Microsoft reveals an ambitious goal and a new plan to reduce and ultimately remove its carbon footprint, making it ‘carbon negative’ by 2030.
By 2050, Microsoft aims to remove from the environment all the carbon the company has emitted either directly or by electrical consumption since it was founded in 1975.
“This is a bold bet — a moonshot — for Microsoft. And it will need to become a moonshot for the world,” says Microsoft president Brad Smith.
“While the world will need to reach net zero, those of us who can afford to move faster and go further should do so,” he states.
Smith, together with CEO Satya Nadella, CFO Amy Hood, and chief environmental officer Lucas Joppa, announced the company’s plans at an event at Microsoft’s Redmond campus.
“Reducing carbon is where the world needs to go, and we recognise that it’s what our customers and employees are asking us to pursue,” says Smith in a blog detailing the company’s new plans.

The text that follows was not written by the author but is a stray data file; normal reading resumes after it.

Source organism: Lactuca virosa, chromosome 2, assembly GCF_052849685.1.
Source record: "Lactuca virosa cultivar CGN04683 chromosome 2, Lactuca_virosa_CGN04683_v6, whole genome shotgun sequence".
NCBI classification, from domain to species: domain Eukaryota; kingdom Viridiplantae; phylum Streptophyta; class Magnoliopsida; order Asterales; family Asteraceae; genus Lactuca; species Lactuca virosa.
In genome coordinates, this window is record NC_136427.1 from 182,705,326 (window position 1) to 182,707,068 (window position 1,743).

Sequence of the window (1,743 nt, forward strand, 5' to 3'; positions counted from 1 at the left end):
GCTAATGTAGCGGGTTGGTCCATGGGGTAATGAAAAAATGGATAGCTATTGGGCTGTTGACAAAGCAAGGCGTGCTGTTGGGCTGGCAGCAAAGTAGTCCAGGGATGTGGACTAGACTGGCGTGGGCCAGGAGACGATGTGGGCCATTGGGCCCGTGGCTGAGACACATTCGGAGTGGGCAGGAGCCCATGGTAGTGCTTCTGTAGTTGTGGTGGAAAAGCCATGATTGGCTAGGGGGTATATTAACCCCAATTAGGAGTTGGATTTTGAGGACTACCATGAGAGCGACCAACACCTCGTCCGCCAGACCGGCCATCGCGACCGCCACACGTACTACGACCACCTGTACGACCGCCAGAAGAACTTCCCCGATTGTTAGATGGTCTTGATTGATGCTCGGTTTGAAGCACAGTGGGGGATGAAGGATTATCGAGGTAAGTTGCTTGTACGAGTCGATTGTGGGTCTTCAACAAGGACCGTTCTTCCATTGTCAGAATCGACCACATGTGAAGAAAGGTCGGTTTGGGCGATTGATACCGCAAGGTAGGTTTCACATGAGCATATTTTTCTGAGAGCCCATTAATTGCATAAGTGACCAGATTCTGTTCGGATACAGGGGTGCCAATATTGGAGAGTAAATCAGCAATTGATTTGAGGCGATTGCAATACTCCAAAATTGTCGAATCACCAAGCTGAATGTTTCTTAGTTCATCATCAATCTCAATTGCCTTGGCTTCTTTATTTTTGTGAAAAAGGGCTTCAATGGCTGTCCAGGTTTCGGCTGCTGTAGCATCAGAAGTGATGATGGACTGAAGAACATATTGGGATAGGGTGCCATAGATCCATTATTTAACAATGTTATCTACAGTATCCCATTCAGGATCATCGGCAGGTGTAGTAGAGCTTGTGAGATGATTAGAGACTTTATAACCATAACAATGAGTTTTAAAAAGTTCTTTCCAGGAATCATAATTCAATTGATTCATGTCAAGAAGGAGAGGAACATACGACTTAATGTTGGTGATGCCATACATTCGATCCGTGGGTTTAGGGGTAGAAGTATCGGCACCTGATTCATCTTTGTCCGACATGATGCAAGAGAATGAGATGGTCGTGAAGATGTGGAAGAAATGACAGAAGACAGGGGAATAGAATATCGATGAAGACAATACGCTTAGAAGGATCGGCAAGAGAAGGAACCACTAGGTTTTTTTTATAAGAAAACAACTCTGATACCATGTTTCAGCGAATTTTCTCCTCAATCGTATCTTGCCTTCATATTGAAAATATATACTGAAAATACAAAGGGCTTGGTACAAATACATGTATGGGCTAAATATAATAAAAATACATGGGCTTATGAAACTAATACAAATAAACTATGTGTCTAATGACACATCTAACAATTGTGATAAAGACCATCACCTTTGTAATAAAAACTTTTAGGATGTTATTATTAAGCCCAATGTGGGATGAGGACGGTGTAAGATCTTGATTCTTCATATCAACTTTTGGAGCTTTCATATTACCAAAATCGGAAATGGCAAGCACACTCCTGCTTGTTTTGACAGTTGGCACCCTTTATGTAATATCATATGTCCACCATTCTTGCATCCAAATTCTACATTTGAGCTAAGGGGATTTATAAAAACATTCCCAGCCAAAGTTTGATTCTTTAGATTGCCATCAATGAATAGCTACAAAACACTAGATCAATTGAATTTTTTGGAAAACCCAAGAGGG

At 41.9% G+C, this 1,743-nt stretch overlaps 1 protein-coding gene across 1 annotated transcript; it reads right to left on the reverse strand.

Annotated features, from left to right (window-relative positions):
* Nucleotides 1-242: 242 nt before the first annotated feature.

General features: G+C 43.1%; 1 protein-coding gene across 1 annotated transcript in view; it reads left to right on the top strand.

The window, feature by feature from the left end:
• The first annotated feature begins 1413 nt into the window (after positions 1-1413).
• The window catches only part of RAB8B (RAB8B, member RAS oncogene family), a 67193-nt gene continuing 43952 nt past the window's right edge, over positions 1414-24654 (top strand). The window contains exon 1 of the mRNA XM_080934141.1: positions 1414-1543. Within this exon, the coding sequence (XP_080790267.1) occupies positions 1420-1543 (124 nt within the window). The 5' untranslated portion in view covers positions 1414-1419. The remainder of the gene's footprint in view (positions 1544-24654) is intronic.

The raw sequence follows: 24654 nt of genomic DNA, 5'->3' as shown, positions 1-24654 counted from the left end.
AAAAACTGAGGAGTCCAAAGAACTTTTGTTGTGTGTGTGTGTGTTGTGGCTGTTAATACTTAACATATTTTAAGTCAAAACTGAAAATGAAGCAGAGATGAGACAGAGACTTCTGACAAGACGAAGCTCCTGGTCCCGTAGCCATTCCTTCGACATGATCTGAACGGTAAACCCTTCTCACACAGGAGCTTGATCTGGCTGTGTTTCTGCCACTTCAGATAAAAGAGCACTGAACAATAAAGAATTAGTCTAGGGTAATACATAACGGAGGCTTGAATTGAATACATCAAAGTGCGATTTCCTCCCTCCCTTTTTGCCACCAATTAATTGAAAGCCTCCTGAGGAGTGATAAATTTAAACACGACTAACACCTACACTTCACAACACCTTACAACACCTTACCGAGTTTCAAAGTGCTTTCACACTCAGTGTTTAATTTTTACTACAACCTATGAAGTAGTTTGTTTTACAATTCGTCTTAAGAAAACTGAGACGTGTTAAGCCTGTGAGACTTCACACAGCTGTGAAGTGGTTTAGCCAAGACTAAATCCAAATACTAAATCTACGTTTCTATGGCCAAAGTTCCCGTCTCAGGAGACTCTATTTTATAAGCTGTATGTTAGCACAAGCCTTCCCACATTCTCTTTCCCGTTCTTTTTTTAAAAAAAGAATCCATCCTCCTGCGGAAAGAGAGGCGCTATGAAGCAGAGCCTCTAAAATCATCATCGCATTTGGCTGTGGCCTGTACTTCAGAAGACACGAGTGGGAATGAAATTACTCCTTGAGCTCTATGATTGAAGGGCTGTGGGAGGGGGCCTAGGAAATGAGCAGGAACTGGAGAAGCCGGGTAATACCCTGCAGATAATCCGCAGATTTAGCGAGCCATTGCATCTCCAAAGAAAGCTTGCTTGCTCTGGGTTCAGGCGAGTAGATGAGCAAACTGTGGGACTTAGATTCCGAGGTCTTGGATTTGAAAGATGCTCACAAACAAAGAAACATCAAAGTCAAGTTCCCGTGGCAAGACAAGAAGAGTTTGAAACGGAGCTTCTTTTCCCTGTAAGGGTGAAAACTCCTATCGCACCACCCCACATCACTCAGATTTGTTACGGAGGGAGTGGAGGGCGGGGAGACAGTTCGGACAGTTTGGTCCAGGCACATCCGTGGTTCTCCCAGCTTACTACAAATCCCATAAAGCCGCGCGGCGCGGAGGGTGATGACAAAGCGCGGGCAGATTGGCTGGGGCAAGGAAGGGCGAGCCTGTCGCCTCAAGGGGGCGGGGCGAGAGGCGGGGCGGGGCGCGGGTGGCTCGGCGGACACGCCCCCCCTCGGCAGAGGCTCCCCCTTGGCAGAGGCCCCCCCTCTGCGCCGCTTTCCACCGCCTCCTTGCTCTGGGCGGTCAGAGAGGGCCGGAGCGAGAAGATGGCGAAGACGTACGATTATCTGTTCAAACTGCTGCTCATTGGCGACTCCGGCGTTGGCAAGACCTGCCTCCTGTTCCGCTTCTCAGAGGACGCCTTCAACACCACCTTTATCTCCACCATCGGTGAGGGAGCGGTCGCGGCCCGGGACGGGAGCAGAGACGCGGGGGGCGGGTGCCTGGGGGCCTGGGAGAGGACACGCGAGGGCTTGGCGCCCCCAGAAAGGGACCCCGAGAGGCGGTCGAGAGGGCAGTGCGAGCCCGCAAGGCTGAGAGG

In connection with this, Microsoft revealed a new programme to help its suppliers and customers reduce their own carbon footprints.
Microsoft says it is also investing US$1 billion over the next four years for a climate innovation fund to accelerate the global development of carbon reduction, capture and removal technologies.
“We understand that this is just a fraction of the investment needed, but our hope is that it spurs more governments and companies to invest in new ways as well,” says Smith.
Beyond ‘carbon neutral’
As Smith explains in his blog, Microsoft has worked hard to be “carbon neutral” since 2012.
But while the terms sound familiar, they are different.
Companies have typically said they are “carbon neutral” if they offset their emissions with payments either to avoid a reduction in emissions or remove carbon from the atmosphere.
This is good, he writes, but it essentially pays someone not to do something that would have a negative impact. “It doesn’t lead to planting more trees that would have a positive impact by removing carbon.”
In contrast, “net zero” means that a company actually removes as much carbon as it emits.
“The reason the phrase is ‘net zero’ and not just ‘zero’ is because there are still carbon emissions, but these are equal to carbon removal. And ‘carbon negative’ means that a company is removing more carbon than it emits each year.”
He says the challenge Microsoft is taking on will not be easy, but it is the right goal, and with the right commitment, can be achievable.